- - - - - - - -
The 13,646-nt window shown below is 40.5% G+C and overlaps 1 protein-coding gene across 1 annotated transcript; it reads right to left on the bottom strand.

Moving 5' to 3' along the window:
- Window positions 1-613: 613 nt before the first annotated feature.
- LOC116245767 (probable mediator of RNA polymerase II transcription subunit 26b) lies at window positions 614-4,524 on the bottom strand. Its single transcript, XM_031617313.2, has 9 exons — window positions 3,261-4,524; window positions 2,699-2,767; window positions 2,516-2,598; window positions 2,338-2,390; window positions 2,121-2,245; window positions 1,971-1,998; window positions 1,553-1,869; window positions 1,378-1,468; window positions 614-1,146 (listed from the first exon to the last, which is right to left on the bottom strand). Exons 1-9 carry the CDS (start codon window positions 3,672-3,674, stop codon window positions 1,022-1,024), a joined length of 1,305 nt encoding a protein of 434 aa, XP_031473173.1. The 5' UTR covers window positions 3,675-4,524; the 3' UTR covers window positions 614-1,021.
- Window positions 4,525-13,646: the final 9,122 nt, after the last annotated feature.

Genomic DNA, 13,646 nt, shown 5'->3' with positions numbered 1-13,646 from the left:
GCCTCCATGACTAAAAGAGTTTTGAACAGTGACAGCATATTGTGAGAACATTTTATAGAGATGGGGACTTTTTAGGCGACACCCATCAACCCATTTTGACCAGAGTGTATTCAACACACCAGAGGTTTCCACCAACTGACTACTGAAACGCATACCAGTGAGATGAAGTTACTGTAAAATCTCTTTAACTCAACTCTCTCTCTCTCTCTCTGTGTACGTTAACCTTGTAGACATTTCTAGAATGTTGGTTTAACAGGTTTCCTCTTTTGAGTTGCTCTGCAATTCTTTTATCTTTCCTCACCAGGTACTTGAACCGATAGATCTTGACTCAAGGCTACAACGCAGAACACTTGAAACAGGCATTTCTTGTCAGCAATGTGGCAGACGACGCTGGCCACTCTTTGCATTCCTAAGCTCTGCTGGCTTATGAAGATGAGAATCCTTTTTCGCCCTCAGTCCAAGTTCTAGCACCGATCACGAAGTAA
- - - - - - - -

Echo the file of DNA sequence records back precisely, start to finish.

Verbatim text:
The 13,646-nt window shown below is 40.5% G+C and overlaps 1 protein-coding gene across 1 annotated transcript; it reads right to left on the bottom strand.

Moving 5' to 3' along the window:
- Window positions 1-613: 613 nt before the first annotated feature.
- LOC116245767 (probable mediator of RNA polymerase II transcription subunit 26b) lies at window positions 614-4,524 on the bottom strand. Its single transcript, XM_031617313.2, has 9 exons — window positions 3,261-4,524; window positions 2,699-2,767; window positions 2,516-2,598; window positions 2,338-2,390; window positions 2,121-2,245; window positions 1,971-1,998; window positions 1,553-1,869; window positions 1,378-1,468; window positions 614-1,146 (listed from the first exon to the last, which is right to left on the bottom strand). Exons 1-9 carry the CDS (start codon window positions 3,672-3,674, stop codon window positions 1,022-1,024), a joined length of 1,305 nt encoding a protein of 434 aa, XP_031473173.1. The 5' UTR covers window positions 3,675-4,524; the 3' UTR covers window positions 614-1,021.
- Window positions 4,525-13,646: the final 9,122 nt, after the last annotated feature.

Genomic DNA, 13,646 nt, shown 5'->3' with positions numbered 1-13,646 from the left:
GCCTCCATGACTAAAAGAGTTTTGAACAGTGACAGCATATTGTGAGAACATTTTATAGAGATGGGGACTTTTTAGGCGACACCCATCAACCCATTTTGACCAGAGTGTATTCAACACACCAGAGGTTTCCACCAACTGACTACTGAAACGCATACCAGTGAGATGAAGTTACTGTAAAATCTCTTTAACTCAACTCTCTCTCTCTCTCTCTGTGTACGTTAACCTTGTAGACATTTCTAGAATGTTGGTTTAACAGGTTTCCTCTTTTGAGTTGCTCTGCAATTCTTTTATCTTTCCTCACCAGGTACTTGAACCGATAGATCTTGACTCAAGGCTACAACGCAGAACACTTGAAACAGGCATTTCTTGTCAGCAATGTGGCAGACGACGCTGGCCACTCTTTGCATTCCTAAGCTCTGCTGGCTTATGAAGATGAGAATCCTTTTTCGCCCTCAGTCCAAGTTCTAGCACCGATCACGAAGTAA